The Art of the One Shot
We all know of the glorious role playing game one shot. For those who do not know, a one shot is an rpg that is to be played once and unless the players or game master chooses to extend it. Usually one shots are used to introduce a new game to a group of players. However it is not unusual for players just to want to take a trip down nostalgia lane playing an older version of a game for example AD&D.
When creating a one shot you should take the following into consideration…
- Have the players every played a role playing game before?
- Has the game master ever run this game before?
- Does someone want this one shot to be extended into a campaign?
- Is the system new to the players, game master, or both?
Once all this is figured out then we can move on to other tasks such as creating the actual adventure and the characters.
One shot adventures should be simple especially if the players have never played the game before. Also let’s face it players (unless there is some kind of epiphany moment that suddenly springs up in their brain) are a little dense. In most settings the person who cares about the plot of the story most is the game master. The story is our baby and sometimes you have to beat your players with the baby to get it through their heads! (Verycutegm does not condone beating people with babies.) Keep it simple so frustration doesn’t run rampant in your game, because you already have limited time as is.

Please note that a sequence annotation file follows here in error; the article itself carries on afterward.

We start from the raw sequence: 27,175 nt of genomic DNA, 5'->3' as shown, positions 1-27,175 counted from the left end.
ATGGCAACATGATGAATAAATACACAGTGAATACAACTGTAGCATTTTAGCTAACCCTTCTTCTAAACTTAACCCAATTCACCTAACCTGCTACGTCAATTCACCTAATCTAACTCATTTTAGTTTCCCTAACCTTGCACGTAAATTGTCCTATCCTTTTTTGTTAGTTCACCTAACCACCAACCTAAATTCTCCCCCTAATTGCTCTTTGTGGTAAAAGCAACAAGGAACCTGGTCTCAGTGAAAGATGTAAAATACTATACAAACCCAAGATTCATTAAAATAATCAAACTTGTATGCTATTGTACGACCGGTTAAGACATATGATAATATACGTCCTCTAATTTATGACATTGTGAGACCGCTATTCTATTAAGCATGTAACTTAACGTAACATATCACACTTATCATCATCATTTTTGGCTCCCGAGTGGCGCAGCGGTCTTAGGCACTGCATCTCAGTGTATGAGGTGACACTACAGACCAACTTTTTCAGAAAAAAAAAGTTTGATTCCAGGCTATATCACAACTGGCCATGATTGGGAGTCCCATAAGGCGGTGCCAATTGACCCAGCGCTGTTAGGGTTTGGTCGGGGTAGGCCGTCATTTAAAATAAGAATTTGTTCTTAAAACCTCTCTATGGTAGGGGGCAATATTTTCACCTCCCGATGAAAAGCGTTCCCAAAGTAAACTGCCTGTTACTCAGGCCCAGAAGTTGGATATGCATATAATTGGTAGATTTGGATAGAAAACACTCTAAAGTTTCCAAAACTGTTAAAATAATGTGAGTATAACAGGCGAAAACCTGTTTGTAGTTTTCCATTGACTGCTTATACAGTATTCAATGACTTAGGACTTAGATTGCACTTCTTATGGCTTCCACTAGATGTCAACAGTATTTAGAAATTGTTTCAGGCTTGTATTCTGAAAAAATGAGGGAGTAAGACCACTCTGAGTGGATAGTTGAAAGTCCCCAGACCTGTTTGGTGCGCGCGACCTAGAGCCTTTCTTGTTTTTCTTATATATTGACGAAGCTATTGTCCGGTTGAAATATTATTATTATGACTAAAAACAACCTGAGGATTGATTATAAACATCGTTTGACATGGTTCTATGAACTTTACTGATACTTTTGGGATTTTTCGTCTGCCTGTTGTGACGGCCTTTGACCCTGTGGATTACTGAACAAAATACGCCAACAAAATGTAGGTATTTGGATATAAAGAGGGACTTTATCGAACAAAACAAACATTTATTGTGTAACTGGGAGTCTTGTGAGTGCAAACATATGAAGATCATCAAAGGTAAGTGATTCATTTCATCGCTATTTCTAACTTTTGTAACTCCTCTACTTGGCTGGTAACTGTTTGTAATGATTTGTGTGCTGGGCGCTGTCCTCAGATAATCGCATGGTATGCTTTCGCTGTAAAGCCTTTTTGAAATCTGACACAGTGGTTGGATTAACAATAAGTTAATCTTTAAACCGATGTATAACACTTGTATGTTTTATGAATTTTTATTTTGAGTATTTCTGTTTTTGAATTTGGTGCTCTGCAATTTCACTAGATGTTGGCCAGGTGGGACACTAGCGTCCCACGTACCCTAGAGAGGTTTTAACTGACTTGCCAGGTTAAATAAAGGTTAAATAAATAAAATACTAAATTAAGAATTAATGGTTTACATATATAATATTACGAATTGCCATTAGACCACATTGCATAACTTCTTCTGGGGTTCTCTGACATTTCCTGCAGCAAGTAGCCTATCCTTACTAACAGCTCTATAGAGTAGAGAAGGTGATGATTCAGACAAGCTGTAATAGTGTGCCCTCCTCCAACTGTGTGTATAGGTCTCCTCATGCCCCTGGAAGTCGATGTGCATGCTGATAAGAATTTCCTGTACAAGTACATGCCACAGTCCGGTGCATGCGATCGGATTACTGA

Pregenerated characters are characters that are made for the one shot.
Making characters involves a lot of time, time that could be used for other things like calculus.
Though more likely it gives your players more time to do this…
Keep in mind when making these pregenerated characters is that their skill set should be comply with the adventure so everyone feels useful. Alternatively you could give a skill to a character that seems to be useful, have them use it, and frustrate them without end…Which is pretty hilarious, but isn’t recommended but it’s your game and if you are never going to see them again experiment (I’m joking). Making simplified character sheets could be helpful if the normal character sheets are a million pages long because we all know it takes a bazillion years to look up things on the sheet unless you are familiar with the game. This is especially recommended in a convention setting.
When the game master has never run this particular game before a cheat sheet is recommended so it doesn’t take you a quadrillion years to look up a rule. If you cannot find a solution to the problem let the players know and try to improv a quick fix that seems fair.
Other things to keep in mind is that may seem to be no brainers are telling your players what materials to bring, giving general information of the game, and having fun.
Now go have fun!